It was shortly thereafter that Jason’s grandfather began his recovery and many days after that, Jason and I prayed together. I shared with Jason that I often prayed silently in my classroom, and Jason suggested a way that he and I could pray silently together. He would lay his pencils (he always had at least two) on his desk in the form of a cross, as a signal to me that he was praying. Silently then, from wherever I was in the room, I would join him.
Once, when I was having a bad day, Jason’s friend Delbert came to class without a pencil. Jason and Delbert knew what a stickler I was for bringing necessary materials to class, and Jason would often secretly loan things to Delbert. I noticed (and though I was annoyed, said nothing) as Jason slipped a pencil to his friend.
Later, I made a written assignment, and was surprised when Jason wheeled up to my desk with tears welling in his eyes. “I don’t have my pencil,” he said, and immediately I remembered Delbert.
“Jason,” I said, almost in a shout, “if you didn’t keep giving your things to Delbert, you’d have a pencil, wouldn’t you?” Then as I looked up, I noticed a pencil in his shirt pocket. All the more annoyed that the disruption had been entirely unnecessary, I pulled out the pencil and held it in front of him. “Jason, here’s a pencil in your pocket!”
Now a tear rolled down his cheek. “That’s the pencil I write with,” he explained, “It’s the pencil I pray with that I don’t have.”
From that moment forward, I made a point to have lots of spare materials. Sometimes my students come to school in the winter with no socks on their feet, or coats on their back. A pencil, at times, seems like a small thing.
I had a chance to pray again with Jason, at a time when he was frightened because of an upcoming hospital visit. “Will you pray with me, Mr. Chapman?” he asked, “It seems to work better when you help.”
I explained that God listens to everyone’s prayers, but that I would be honored to pray with him anyway. Then, I made a unique assignment.
I had noticed lately, that Jason had been wearing a T-shirt upon which was printed the opening words of the 23rd Psalm, “The Lord is My Shepherd…”
“Jason, do you know where to find that verse?” I asked. He nodded his reply.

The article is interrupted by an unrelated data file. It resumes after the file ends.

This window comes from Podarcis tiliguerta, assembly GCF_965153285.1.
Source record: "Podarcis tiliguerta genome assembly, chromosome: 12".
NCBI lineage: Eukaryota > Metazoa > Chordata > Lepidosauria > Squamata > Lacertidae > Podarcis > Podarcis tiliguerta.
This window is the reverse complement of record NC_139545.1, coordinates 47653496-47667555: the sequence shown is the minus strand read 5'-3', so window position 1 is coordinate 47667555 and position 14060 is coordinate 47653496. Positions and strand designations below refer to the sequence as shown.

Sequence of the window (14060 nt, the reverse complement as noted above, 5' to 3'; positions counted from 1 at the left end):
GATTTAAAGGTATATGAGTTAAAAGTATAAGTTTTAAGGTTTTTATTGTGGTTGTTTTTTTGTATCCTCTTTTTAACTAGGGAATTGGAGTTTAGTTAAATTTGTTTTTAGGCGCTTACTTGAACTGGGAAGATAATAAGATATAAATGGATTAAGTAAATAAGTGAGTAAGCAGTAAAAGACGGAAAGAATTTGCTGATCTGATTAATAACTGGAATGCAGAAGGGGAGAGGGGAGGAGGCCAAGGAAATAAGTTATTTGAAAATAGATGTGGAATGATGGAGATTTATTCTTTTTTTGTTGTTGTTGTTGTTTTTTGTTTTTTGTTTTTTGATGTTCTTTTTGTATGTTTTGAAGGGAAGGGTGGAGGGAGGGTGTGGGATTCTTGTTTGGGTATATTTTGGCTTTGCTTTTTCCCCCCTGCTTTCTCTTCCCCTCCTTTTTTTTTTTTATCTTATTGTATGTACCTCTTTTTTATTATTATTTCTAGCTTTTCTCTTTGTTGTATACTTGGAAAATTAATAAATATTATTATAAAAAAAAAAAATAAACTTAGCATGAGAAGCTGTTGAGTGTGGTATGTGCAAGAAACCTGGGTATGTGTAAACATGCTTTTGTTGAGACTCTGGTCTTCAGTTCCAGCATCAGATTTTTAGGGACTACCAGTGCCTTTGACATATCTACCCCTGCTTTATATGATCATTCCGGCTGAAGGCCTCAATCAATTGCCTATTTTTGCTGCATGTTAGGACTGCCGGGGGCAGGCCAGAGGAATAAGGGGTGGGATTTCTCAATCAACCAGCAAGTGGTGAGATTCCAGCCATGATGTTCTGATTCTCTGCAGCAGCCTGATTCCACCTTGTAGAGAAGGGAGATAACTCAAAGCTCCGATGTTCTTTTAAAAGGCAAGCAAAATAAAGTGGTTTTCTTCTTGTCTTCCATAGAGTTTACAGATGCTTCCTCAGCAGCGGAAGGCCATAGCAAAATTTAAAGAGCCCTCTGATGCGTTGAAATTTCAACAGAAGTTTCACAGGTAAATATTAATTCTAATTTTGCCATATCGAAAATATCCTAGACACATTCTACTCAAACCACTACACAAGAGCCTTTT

“Then for homework,” I told him, “I want you to memorize the words.”
To my surprise, he came back the very next day and recited, without flaw, the entire chapter. I smiled and told him how proud I was, then together we went over each line and discussed what they meant. Finally, I told him that while he was in the hospital, whenever he felt frightened, to say the verses to himself. A short time later he told me he was no longer afraid.
It was late last year, on the Thursday before he went in for a scheduled heart surgery that Jason (now an eleventh grader) and I prayed for what would be the last time. He hugged me as he left that day, and as I returned to the classroom to gather my belongings for the trip home – I saw the desk where he sat…
…and the two pencils he had left behind.
When I think of Jason now, I remember perhaps the most remarkable young man I have ever known, yet I have a hard time becoming sad for him, because I know that he was not afraid.
And I know that I will see him again one day, only this time without the chair that bound him as a child. In my mind I see him there in the distance, standing with a friend, the same friend who once answered his prayers, and who from his own heavens watched over Jason as he toiled and struggled with life’s situations below. The struggles now are gone, but the happy smiles remain, and with laughing eyes and open arms he makes his way toward me.
“Welcome friend, it’s good to see you!”